Calcium Provision in a Placentotrophic Lizard: Structural Differentiation Reflects Functional Specialization.
Date of Award
James R. Stewart
Thesis Professor Department
Tom W. Ecay, Rebecca A. Pyles
Viviparity (live birth) and placentation have evolved in more than 100 lineages of squamate reptiles. However, highly placentotrophic species in which embryos receive the majority of nutrients for development via maternal transport across a placenta are rare. Pseudemoia pagenstecheri is a viviparous Australian scincid lizard with extensive placental transfer of nutrients. For example, 90% of neonate calcium is received via placental transfer. This species has a regionally differentiated chorioallantoic placenta distinguished by an elliptical-shaped region, the placentome. The placentome is characterized by hypertrophied uterine and embryonic epithelial cells supported by dense vascular networks. The remainder of the chorioallantoic placenta is also highly vascularized but epithelia are thin. A yolk sac placenta with hypertrophied epithelia is located in the abembryonic hemisphere of the egg. We used immunohistochemistry and immunoblotting to test the hypothesis that the placenta has regional functional specializations for calcium transport. Calcium uptake by extraembryonic membranes of squamates is correlated with expression of the intracellular calcium binding protein, calbindin-D28K. Immunohistochemistry was used to localize calbindin-D28K expressing cells. Immunoblotting for calbindin-D28K and the plasma membrane calcium ATPase (PMCA, an additional marker for active calcium transport) was used to assess changes in protein expression levels through development. We found support for our hypothesis because calbindin-D28K was expressed in the embryonic epithelium of the yolk sac placenta and in the chorionic epithelium of the placentome, but not in the remainder of the chorioallantoic placenta. In addition, calbindin-D28K was expressed the chorioallantoic membrane in all embryonic stages studied, which encompassed both early and late development. Immunoblotting data show that calbindin-D28K expression was detectable at low levels in early stages of development and increased significantly prior to birth, when embryonic calcium demand peaks. Expression of PMCA also increases significantly throughout development, though less dramatically. Expression of calbindin-D28K and PMCA protein by the chorioallantoic placenta parallels the accrual of calcium in the embryo. These data suggest that placental calcium secretion occurs over an extended interval of gestation, with increasing activity as embryonic demand escalates in late development. In conclusion, our results support our original hypothesis that regional structural differentiation in the placenta reflects functional specializations for calcium transport to the embryo during development.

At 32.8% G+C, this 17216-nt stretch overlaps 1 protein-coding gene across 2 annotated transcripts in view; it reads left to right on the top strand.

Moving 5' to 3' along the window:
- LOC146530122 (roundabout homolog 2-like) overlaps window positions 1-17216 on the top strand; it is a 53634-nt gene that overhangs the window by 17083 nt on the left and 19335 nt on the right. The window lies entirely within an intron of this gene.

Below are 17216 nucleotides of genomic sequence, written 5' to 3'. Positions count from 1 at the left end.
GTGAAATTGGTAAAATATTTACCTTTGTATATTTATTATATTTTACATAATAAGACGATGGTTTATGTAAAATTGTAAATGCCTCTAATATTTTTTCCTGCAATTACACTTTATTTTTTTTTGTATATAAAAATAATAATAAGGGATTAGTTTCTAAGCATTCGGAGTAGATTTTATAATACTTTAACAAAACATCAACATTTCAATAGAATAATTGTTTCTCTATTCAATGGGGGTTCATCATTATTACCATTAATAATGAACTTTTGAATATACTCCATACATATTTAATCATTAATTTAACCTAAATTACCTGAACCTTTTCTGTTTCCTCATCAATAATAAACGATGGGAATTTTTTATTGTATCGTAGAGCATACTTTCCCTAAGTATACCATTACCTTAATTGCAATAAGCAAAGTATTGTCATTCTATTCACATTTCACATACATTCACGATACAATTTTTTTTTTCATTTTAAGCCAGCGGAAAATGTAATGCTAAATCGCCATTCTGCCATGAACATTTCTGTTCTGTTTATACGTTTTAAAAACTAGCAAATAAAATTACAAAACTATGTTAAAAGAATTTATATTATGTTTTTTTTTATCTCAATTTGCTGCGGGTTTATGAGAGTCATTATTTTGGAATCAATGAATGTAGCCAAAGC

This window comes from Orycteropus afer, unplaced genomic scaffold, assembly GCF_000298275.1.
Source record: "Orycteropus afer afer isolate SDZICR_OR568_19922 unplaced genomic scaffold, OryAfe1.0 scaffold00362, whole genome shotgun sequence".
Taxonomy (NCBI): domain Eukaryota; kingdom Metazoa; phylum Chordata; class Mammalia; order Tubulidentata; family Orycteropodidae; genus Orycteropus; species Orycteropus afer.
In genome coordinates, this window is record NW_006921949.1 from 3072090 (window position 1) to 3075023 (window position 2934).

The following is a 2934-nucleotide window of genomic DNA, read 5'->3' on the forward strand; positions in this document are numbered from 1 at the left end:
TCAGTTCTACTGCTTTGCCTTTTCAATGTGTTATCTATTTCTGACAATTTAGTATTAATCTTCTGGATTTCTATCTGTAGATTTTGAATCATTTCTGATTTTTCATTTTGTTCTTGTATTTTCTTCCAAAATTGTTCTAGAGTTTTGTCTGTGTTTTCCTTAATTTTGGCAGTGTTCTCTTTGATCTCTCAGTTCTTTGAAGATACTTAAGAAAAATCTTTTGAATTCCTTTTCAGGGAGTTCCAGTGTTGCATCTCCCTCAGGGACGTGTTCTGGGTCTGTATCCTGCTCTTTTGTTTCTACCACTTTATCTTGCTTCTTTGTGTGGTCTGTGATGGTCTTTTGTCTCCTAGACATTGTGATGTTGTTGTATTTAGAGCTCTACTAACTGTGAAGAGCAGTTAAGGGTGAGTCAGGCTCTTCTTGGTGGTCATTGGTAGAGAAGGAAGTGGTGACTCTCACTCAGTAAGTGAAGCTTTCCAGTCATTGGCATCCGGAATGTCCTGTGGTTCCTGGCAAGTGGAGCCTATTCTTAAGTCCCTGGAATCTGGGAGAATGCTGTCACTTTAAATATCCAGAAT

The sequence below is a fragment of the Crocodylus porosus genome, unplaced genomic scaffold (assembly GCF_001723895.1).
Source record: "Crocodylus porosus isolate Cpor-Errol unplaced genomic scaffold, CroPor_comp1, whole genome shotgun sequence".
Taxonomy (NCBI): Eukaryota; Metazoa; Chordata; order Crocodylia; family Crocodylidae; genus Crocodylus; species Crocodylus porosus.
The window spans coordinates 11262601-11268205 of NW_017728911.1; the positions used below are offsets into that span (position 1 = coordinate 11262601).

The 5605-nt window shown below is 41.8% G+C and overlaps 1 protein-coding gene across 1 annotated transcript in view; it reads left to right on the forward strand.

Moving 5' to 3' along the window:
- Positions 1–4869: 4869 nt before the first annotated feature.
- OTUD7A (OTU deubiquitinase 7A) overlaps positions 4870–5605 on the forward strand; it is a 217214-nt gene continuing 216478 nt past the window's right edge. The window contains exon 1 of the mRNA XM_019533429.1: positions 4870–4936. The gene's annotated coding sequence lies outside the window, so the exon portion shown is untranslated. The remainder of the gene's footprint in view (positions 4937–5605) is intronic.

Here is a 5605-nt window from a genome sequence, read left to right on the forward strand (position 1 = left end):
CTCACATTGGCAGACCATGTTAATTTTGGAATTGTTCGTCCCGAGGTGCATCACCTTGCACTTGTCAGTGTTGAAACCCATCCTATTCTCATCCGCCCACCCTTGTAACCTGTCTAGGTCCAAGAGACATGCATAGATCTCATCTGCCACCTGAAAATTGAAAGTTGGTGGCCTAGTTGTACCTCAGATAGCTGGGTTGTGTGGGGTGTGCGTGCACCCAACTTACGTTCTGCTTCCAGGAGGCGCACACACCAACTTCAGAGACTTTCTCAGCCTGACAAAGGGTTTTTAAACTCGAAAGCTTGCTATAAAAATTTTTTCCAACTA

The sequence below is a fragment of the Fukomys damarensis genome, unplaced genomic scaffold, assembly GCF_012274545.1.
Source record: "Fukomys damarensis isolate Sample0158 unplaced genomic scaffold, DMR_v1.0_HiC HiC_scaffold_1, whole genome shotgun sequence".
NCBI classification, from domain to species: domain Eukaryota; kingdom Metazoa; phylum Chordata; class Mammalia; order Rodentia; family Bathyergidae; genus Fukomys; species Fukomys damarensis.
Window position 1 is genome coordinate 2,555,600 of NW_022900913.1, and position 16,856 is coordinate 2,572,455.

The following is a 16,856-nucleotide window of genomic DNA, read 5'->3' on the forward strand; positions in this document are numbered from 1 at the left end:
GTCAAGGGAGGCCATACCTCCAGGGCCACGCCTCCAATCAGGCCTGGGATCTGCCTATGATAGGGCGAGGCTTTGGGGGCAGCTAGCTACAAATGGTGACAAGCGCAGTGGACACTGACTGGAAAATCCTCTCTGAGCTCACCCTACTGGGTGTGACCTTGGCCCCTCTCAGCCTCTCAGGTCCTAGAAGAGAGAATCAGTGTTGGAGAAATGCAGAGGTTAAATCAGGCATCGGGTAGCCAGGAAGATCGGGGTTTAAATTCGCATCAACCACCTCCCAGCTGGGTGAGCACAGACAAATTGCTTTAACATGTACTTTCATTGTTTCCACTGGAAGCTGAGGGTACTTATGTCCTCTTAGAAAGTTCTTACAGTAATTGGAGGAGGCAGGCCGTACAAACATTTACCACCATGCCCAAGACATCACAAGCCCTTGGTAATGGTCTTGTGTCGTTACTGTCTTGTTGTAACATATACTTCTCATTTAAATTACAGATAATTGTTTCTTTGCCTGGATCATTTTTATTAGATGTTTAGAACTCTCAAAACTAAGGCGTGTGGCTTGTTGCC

Honors Thesis - Withheld
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Stinnett, Haley K., "Calcium Provision in a Placentotrophic Lizard: Structural Differentiation Reflects Functional Specialization." (2011). Undergraduate Honors Theses. Paper 112. https://dc.etsu.edu/honors/112
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